Research needs space for the exchange of ideas, networking and experiments. Yet for focused work, a calm setting and clear structures are indispensable. The design for the new research building at Erfurt University combines both. Atriums divide the four- to six-storied buildings into three parts. While the two outer parts absorb the specialised departments, the middle part forms a central hub with access and communication points. These receive mainly natural light through the façades and courtyards. Moreover, the generously glazed windows create visual connections to the departments, and the university campus, too.

A wide variety of flexible working environments are made possible by the seamless transition from secluded ‘thinking cells’ to unobstructed zones fostering movement and encounters, through to open presentation rooms on the ground floor. Besides, the premises offer a lounge, a large kitchen and a roof garden for communal use on the fourth floor. A firm support structure combined with a light wall system ensures long-term flexibility: should the needs change, the floor plan can be adapted with relatively little effort.

Being located opposite the library, the new research building embraces the square in between, thus increasing the latter’s significance. The building’s compact form ensures high efficiency, permitting further developments on the property.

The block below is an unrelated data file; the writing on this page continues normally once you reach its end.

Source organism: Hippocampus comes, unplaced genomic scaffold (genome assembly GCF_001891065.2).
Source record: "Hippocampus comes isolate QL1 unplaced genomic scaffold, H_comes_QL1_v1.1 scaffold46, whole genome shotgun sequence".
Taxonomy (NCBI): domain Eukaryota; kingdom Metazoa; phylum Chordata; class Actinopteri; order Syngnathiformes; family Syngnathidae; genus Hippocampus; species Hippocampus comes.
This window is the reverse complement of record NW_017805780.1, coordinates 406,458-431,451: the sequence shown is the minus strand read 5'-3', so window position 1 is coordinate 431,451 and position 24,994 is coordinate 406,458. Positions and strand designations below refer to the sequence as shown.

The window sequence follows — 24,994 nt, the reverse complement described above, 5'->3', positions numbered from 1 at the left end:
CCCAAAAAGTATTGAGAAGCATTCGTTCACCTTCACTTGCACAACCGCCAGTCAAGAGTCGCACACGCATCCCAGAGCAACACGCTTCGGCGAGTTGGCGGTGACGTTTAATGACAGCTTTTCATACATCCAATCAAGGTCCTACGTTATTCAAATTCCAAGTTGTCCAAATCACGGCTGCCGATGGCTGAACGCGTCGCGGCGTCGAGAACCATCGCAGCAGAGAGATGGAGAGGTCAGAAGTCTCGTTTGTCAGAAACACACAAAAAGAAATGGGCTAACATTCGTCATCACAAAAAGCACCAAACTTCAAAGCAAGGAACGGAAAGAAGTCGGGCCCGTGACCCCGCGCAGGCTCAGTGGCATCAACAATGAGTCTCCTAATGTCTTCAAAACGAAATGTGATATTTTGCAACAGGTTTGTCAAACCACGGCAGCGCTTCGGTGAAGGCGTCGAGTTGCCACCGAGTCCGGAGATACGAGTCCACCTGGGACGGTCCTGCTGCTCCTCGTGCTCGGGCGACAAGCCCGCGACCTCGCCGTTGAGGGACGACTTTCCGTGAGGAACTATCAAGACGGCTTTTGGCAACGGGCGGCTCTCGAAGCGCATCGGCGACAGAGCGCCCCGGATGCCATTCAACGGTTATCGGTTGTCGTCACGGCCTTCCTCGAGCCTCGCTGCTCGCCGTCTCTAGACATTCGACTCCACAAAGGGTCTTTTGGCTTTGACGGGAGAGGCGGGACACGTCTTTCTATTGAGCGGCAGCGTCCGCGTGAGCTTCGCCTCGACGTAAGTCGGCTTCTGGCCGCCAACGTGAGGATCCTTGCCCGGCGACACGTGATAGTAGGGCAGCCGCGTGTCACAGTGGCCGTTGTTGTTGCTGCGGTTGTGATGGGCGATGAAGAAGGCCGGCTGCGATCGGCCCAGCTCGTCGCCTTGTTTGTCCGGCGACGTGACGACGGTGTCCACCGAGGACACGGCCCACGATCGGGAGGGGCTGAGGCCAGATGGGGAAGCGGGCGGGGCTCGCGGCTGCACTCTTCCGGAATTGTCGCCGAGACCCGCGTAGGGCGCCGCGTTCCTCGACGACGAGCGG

The ground floor is conceived as public zone for communal use. Visitors are received by a light-filled lobby that leads to the central access point, as well as to research and seminar areas.
The core forms a transition area with multiple uses. Besides vertical access and sanitary facilities, there are also places here for encounters and the exchange of ideas. These are added to by niches for meeting others, and loggias in the departments.
Besides a kitchen and lounge, the loft floor offers a large roof garden and thus plenty of space for communal activities.
Section A-A
The façade made of both smooth and coarsely washed exposed concrete elements is one metre in depth; it thus constructionally provides sufficient protection from the sun, together with the glazing.